Ivor Hewitt has done some research which appears to show that a higher proportion of top ranked pages in the MSN search engine are hosted on Microsoft’s own IIS server platform. This work is interesting enough to get slashdotted, but it’s too early to draw conclusions.
I discussed Ivor’s results with him a couple months ago, and there are a lot of variables that need to be ruled out before I’ll buy into conspiracy theories. One very big question is whether the skew is due to a bias against ASP.NET and IIS servers by other search engines.
- As you may know, ASP.NET applications like to insert a form field (VIEWSTATE) into web pages. This is a huge string (usually around 15 kilobytes) of absolute gibberish text. The impact of this on SEO is unknown, but if it does make a difference, you can see why it would tend to push ASP.NET applications running on IIS servers down in the search results on search engines that haven’t made it a priority (as MSN would) to work around it.
- It’s possible that a higher percentage of dynamic sites run on IIS servers vs. Apache. One big reason to run an IIS server is to run the ASP applications that run on it. From my own experience, most ASP/IIS sites I’ve worked on have duplicate content issues, and we spend a great deal of time and money cleaning up things that we could fix in a few minutes with a PHP/Apache site.
- With a higher percentage of dynamic sites (why run IIS unless you’re using ASP?), you could see a bias if MSN’s engine is better at handling dynamic sites, or dealing with the specific issues that come from IIS servers. It all depends on how they rank pages. :D
- Actually, you could see a bias if MSN is *worse* at handling dynamic sites, because they may be counting all that duplicate content and giving sites credit for links there, etc.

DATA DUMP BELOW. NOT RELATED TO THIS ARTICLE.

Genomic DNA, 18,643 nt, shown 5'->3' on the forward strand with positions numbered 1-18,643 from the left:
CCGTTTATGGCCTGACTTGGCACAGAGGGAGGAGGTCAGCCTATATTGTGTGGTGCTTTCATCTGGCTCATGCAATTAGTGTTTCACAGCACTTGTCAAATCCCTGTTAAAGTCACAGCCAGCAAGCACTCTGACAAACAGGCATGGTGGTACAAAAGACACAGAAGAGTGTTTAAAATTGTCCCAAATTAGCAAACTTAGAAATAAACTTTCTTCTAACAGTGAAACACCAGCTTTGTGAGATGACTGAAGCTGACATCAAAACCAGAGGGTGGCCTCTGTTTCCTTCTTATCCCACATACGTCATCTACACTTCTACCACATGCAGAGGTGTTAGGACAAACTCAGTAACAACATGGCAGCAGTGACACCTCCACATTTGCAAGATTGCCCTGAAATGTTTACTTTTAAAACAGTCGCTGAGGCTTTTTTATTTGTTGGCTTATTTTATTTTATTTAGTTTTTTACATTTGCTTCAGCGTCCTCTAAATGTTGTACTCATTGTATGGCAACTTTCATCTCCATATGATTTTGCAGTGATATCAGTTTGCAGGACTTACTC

- Does MSN have a bias for dynamic sites in general? Because of their technology, MSN may be giving templated pages more of a chance due to the way they break a page down into smaller pieces for analysis.
- If you buy the idea that more large sites run on IIS (I have no idea if this is true), then even a slight additional bias in favor of large sites would account for some shift in SERPs as well.
- Maybe, just maybe, more IIS sites are part of MSN’s BCentral Submit-It service, and that’s where the real bias is, some sort of ‘authority bonus’ M$ confers on their own directory.
- If M$ is really good at filtering out doorway domains, link farms, and spam sites, this would probably appear to bias against the low-cost Apache hosting environments where so many domains live. After all, if you’re paying for a license to run the server, it’s much more likely that you’re actually running a site.
- Apache market share numbers may be overstated anyway, because they are based on the # of hosts and domains. I’d love to see a look at the Alexa Top 1000 and see what the market share breakdown is there. That would be a lot more telling… has anyone done this?
In any case, it seems very unlikely that there’s a variable in MSN’s ranking and retrieval algorithm that is driven by the site operator’s choice of a web server platform.